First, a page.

What if computers could recognize objects as well as the human brain could?
Electrical engineers from the University of California, San Diego have been working on a way for computers to recognize objects just as well as the human brain.
The researchers’ newly developed pedestrian detection system can perform in near real-time (2–4 frames per second) and with half the error of existing systems. The technology incorporates deep learning models and could have future applications in smart vehicles, robotics and image and video search systems.
“We’re aiming to build computer vision systems that will help computers better understand the world around them,” said Nuno Vasconcelos, electrical engineering professor at the UC San Diego Jacobs School of Engineering who led the research. With self-driving vehicles now a reality, an important addition would be real-time vision, especially when it comes to looking out for pedestrians.
The team’s pedestrian-detection algorithm combines traditional computer vision classification architecture, called cascade detection, with deep learning models. While typical detection systems break down an image into small windows that are processed to determine whether a pedestrian is present, the new approach incorporates deep learning models in the final stages of a cascaded detector. Deep learning models perform after being trained with hundreds or thousands of examples. In this case, the researchers used examples of images with and without a person in them.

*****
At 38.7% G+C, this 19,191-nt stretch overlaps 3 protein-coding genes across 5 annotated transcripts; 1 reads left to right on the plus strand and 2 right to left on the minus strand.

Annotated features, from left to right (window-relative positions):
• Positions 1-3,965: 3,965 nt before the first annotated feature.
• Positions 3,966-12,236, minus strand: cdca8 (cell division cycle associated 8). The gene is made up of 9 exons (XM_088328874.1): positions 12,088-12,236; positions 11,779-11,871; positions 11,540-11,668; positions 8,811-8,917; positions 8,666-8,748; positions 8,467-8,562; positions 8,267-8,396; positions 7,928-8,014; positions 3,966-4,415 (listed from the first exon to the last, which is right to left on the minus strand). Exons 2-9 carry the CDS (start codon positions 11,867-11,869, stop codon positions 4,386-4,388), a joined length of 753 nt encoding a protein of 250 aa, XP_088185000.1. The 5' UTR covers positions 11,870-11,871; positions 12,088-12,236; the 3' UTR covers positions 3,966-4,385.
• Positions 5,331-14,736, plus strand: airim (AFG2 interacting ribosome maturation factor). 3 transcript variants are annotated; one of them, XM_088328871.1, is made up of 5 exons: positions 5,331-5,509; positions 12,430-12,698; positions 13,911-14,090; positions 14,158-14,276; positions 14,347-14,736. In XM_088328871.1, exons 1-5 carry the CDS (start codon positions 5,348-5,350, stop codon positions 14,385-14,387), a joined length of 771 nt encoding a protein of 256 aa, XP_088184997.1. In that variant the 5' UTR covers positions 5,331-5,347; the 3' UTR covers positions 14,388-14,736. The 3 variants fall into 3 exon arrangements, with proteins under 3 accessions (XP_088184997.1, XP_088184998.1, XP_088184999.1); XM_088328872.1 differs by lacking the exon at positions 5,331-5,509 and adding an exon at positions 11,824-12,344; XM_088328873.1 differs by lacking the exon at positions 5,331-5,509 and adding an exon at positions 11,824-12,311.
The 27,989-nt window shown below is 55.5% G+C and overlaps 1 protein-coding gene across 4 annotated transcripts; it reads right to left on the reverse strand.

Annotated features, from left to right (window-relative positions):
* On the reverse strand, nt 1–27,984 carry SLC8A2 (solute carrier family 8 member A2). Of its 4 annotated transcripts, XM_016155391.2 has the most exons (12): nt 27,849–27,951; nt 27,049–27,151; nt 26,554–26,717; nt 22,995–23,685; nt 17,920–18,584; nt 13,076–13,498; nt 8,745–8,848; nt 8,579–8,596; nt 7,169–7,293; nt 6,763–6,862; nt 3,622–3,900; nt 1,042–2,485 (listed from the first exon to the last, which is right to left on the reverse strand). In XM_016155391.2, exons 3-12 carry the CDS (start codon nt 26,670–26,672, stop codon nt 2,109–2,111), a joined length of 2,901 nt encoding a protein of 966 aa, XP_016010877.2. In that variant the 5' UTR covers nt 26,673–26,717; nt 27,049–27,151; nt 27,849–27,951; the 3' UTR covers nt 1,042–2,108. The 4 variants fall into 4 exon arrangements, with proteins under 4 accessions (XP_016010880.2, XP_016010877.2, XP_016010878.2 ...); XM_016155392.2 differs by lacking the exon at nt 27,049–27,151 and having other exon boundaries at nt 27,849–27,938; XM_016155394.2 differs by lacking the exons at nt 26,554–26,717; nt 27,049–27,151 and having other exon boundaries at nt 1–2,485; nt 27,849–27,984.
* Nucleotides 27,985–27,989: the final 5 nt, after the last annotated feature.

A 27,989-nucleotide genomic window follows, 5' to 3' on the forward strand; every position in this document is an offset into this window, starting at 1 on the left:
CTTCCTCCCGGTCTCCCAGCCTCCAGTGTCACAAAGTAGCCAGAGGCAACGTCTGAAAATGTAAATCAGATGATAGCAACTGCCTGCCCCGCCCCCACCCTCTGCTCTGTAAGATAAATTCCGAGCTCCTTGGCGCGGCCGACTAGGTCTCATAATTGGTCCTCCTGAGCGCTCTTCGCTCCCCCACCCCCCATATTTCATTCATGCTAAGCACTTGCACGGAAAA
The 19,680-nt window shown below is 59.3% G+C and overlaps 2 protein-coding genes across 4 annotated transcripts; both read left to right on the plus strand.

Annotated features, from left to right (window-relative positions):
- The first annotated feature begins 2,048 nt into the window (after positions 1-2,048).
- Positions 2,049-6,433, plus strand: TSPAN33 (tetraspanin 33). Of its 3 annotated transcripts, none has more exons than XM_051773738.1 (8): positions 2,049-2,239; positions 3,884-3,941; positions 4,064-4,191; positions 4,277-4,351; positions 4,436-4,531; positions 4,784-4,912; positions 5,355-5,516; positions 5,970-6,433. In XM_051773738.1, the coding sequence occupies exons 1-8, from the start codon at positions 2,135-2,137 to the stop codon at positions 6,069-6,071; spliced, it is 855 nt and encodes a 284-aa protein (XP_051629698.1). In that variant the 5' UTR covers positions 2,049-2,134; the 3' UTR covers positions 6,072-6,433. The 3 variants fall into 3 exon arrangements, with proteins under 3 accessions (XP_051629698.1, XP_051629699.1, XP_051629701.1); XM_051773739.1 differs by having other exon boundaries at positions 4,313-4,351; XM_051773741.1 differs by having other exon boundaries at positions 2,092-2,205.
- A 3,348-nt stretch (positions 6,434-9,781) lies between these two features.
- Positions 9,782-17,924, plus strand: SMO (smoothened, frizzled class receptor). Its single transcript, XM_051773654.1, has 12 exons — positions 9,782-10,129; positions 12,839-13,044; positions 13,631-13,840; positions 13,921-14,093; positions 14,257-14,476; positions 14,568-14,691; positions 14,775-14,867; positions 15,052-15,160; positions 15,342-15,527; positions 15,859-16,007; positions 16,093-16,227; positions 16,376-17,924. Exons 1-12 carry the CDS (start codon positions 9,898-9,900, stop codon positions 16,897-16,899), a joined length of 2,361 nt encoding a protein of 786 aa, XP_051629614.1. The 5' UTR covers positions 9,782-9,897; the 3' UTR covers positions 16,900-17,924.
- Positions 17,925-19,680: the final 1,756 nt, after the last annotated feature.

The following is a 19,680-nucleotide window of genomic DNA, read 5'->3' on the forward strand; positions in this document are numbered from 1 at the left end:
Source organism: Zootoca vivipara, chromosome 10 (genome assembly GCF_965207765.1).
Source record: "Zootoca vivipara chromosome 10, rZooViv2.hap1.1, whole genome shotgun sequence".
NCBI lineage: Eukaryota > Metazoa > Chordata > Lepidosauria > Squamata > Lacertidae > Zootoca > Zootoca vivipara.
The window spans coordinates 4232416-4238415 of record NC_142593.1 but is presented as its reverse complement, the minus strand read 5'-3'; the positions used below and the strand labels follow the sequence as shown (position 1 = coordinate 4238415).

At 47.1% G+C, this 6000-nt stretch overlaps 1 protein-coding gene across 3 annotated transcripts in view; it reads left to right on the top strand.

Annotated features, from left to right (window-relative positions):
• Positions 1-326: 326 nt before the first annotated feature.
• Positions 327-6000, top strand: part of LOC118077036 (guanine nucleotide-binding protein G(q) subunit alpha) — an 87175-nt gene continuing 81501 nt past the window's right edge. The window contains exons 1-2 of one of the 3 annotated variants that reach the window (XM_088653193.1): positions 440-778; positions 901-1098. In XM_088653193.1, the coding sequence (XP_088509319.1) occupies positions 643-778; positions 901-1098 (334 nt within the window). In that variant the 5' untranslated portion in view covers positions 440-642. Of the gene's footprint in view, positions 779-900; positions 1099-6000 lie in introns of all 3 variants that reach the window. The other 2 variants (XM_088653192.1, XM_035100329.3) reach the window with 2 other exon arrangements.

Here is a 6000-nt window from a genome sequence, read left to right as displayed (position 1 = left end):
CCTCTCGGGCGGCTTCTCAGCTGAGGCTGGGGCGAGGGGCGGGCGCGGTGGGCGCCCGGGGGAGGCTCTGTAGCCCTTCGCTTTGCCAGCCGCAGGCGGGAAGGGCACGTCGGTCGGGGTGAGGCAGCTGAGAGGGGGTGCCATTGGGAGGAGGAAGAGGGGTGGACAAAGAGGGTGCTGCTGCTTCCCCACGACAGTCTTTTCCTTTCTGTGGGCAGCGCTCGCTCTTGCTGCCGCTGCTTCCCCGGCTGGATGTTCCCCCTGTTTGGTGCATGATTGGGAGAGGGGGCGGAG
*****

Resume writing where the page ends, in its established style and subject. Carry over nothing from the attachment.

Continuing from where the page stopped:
Vasconcelos and the team also introduced a new mathematical formulation for this problem, which resulted in a new algorithm for cascade design. “No previous algorithms have been capable of optimizing the trade-off between detection accuracy and speed for cascades with stages of such different complexities. In fact, these are the first cascades to include stages of deep learning. The results we’re obtaining with this new algorithm are substantially better for real-time, accurate pedestrian detection,” said Vasconcelos.
In its current state, the algorithm only works for binary detection tasks like pedestrian detection, but the researchers plan to enhance the technology so that it can detect multiple objects at the same time. “One approach to this problem is to train, for example, five different detectors to recognize five different objects. But we want to train just one detector to do this. Developing that algorithm is the next challenge,” said Vasconcelos.